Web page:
Emergency aid has arrived in the COVID-hit Victorian town of Shepparton as it struggles with nearly a third of the isolated population.
Eighteen of the state’s 80 new infections on Thursday are related to the outbreak in the city, about 180 kilometers north of Melbourne. None of them isolated during their entire infectious period.
That brings the total number of cases in Shepparton to 67, despite Goulburn Valley Health CEO Matt Sharp confirming that at least five or six more cases had occurred by Thursday afternoon.
Up to 20,000 inhabitants in the region with 65,000 inhabitants are considered self-isolating.
Grocers, supermarkets and pharmacies, among other things, are forced to reduce their operating hours due to a lack of staff.
Mr Sharp said the health ministry is working to downgrade local exposure sites to level one, especially those that involve schools, in order to move close contacts out of isolation more quickly.
Earlier Thursday, Prime Minister Daniel Andrews announced that Deputy Commissioner for State Emergency Management Deb Abbott, as well as other senior officials from the department, had been sent to Shepparton to coordinate aid.
“It’s no different from a bushfire or a flood. The emergency management architecture will be in place, but essentially it will be very, very simple things – bringing food to your doorstep, filling out scripts,” Andrews told reporters.
“The focus is on getting everyone in Shepparton to get the things they need, when they need them.”
Approximately 70 ADF employees will support testing and door-to-door controls over the next week or two, with up to 25 members being trained and deployed on Thursday afternoons.
Shepparton Independent MP Suzanna Sheed said she spoke to Mr Andrews on Wednesday evening and secured urgent assistance, including medical staff, to replace some of the more than 500 GV Health workers on leave.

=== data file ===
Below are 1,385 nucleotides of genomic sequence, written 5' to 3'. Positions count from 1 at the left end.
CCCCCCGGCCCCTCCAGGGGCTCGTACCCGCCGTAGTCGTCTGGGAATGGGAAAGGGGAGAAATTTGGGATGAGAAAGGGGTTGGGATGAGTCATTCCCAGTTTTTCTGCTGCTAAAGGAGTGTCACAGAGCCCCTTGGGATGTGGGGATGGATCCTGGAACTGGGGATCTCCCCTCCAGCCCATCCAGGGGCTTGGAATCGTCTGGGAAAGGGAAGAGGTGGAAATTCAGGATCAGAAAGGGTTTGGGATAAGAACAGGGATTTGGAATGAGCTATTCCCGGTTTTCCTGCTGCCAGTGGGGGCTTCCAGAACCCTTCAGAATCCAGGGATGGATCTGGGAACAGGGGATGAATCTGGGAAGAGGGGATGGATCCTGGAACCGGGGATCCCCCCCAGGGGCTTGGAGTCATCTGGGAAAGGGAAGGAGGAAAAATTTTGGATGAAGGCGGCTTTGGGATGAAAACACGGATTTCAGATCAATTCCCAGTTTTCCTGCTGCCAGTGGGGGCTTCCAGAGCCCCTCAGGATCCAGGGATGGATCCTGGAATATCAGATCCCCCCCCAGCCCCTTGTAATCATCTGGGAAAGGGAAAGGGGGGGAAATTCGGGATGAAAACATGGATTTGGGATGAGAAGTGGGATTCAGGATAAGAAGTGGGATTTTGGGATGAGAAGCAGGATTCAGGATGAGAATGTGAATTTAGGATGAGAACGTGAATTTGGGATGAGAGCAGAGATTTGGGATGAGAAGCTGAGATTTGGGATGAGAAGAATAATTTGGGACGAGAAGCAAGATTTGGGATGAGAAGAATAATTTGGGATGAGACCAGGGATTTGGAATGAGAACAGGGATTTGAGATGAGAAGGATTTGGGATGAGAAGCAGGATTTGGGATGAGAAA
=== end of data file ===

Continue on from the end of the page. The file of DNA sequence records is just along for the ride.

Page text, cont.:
Opposition leader Michael O’Brien said it had taken the government too long to send aid to the suffering residents of Shepparton.
Of the 80 new cases in Victoria, 67 are related to known outbreaks, while the source of 13 infections is still under investigation. 41 cases were contagious in the community.
Mr Andrews said several new cases had COVID-19 symptoms for a week or more before they were tested.
“When you register a symptom, you can’t wait seven or eight days because unfortunately some of the positive cases waited a long time before being tested,” he said.
“(It) meant that they were in a community and unknowingly infecting other people and often the people they love most.”
Mr. Andrews urged the Victorians to stick to the home stay orders as “there weren’t many levers” left to contain the rising number of cases.
“The longer people break the rules or make a judgment that the rules don’t apply to them, the longer those rules will apply,” he said.
“The more cases we have, the more cases there will be in the hospital. That is not alarming, it is just factual.”
There are 600 active COVID-19 cases in Victoria, including 36 people in the hospital, including 11 in intensive care and eight on ventilators.
Meanwhile, about 200,000 Victorians signed up for a COVID-19 vaccine on Wednesday after the eligibility was opened to anyone between the ages of 16 and 39.
Around 30,000 vaccinations are booked on a typical day.
Australian Associated Press